Episode 2 – The Panti Monologue

“When I was 20 yrs old, at a party in my brother’s flat in London, I met the most exotic and fabulous creature I’d ever laid eyes on – a performance artist called Leigh Bowery.

He was a big man – tall, voluptuous, and fleshily imposing.
By the time I met him he was already a legendary figure on the club scene, and for a young gay Irish art student, meeting him was exciting and revelatory.
Leigh had made a name for himself as a living work of art, a clubland flesh-and-blood sculpture, a towering installation of skin and costume that moved with surprising grace through crowded rooms of startled clubbers or puzzled gallery patrons. His astonishing costumes, which sometimes pushed his very flesh into impossible, unsettling shapes, set a standard for which every club kid with ping pong balls stuck to his face has been striving for ever since.
For Leigh, his body wasn’t an end, it was a beginning; a medium of transformation, an opportunity. With paint and fabric, movement and performance, he pushed against the boundaries of his own form, his own biology – and transformed himself.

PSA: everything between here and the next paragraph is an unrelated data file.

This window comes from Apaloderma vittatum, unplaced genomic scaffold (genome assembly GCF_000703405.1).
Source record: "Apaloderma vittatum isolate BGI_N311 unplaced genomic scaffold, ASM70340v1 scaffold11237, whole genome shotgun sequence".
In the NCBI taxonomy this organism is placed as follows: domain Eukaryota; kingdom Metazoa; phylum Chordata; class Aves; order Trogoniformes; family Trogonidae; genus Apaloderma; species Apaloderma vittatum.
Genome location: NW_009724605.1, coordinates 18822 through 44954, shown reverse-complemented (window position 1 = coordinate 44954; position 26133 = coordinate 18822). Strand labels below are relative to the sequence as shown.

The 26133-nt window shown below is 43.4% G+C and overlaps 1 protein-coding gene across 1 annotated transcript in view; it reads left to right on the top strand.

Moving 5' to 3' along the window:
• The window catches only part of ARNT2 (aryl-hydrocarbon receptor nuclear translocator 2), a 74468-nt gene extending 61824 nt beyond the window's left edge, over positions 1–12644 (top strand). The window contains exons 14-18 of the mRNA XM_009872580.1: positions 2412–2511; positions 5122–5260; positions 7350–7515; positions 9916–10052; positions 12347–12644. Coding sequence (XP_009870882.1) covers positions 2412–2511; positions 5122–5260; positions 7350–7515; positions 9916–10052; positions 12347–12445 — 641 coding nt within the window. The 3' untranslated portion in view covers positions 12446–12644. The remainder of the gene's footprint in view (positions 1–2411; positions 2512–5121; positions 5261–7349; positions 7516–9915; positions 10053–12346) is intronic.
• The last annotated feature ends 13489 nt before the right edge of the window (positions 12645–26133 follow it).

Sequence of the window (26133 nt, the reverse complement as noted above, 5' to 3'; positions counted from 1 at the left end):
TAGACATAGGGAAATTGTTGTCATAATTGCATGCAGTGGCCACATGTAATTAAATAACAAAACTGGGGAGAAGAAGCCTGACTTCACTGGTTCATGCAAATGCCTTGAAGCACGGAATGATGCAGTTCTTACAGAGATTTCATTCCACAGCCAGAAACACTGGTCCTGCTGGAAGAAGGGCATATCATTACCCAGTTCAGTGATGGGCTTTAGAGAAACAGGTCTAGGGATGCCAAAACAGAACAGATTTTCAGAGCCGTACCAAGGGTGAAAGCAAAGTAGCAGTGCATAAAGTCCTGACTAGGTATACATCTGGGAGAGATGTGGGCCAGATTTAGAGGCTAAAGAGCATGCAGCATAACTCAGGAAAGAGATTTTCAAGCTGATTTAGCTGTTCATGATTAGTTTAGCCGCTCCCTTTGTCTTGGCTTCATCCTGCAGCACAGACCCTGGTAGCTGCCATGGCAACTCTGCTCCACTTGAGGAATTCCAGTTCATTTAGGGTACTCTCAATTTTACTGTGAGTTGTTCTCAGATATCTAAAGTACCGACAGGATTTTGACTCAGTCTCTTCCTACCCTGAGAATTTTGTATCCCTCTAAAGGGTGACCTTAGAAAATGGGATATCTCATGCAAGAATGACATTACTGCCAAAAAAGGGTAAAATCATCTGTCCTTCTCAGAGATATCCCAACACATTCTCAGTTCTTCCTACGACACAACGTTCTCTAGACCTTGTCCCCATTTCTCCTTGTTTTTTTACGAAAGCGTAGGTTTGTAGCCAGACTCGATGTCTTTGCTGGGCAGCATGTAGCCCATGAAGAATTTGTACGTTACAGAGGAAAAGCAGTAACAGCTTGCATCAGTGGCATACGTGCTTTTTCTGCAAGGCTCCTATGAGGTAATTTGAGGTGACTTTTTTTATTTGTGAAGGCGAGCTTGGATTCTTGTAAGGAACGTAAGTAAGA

Until I met Leigh I had always thought that I was, in a way, fixed. Immutable. That I was, and always would be, the vet’s son from a small town in the west of Ireland. That my parameters were already set, and my defining characteristics already defined.

But in Leigh I began to see all sorts of new possibilities. He was a doughy kid from the arsehole of Australia, and yet here he was, the startling epicentre of “cool London”. The most fabulous creature in a scene full of fabulous creatures.
In Leigh I saw that transformation wasn’t just possible, it was exciting, and even necessary. And for the first time in my life I realised that I didn’t have to be defined or confined by where or what I came from – I could define myself! I was the master of my own destiny! Life was for creating not consuming! Convention was for wimps!
And I’m still interested in this idea of transformation as both possible and even necessary. On an individual level, but also, in a wider context.

How do you transform a society, a country? What are we and what do we want to be? And just as the caterpillar sheds its chrysalis, what do want to leave behind when we become who we are truly meant to be?”